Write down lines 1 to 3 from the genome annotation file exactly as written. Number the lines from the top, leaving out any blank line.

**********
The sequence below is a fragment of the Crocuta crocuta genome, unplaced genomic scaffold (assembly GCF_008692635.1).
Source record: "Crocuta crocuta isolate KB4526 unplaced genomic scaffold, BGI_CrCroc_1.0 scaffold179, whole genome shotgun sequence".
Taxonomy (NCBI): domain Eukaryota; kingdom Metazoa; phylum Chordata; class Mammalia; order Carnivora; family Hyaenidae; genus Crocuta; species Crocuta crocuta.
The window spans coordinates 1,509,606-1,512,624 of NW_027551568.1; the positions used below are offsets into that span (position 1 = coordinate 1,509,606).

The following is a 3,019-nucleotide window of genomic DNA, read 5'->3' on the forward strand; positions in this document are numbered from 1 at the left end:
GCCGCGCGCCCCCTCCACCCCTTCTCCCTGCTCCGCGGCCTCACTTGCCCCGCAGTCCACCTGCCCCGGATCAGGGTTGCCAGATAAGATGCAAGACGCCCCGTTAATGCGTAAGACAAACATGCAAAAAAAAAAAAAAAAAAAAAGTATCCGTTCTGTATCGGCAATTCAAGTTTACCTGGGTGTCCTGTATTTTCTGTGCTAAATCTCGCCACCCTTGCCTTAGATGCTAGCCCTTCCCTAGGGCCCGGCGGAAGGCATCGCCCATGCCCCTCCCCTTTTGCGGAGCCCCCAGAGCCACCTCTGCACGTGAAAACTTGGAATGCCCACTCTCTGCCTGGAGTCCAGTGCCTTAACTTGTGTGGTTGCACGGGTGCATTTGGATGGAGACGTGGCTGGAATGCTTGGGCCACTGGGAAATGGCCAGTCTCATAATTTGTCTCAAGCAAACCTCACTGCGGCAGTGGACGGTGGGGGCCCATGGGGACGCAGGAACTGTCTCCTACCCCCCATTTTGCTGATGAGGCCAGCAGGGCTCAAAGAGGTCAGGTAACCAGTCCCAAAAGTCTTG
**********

The sequence below is a fragment of the Crocuta crocuta genome, unplaced genomic scaffold (assembly GCF_008692635.1).
Source record: "Crocuta crocuta isolate KB4526 unplaced genomic scaffold, BGI_CrCroc_1.0 scaffold179, whole genome shotgun sequence".
Taxonomy (NCBI): domain Eukaryota; kingdom Metazoa; phylum Chordata; class Mammalia; order Carnivora; family Hyaenidae; genus Crocuta; species Crocuta crocuta.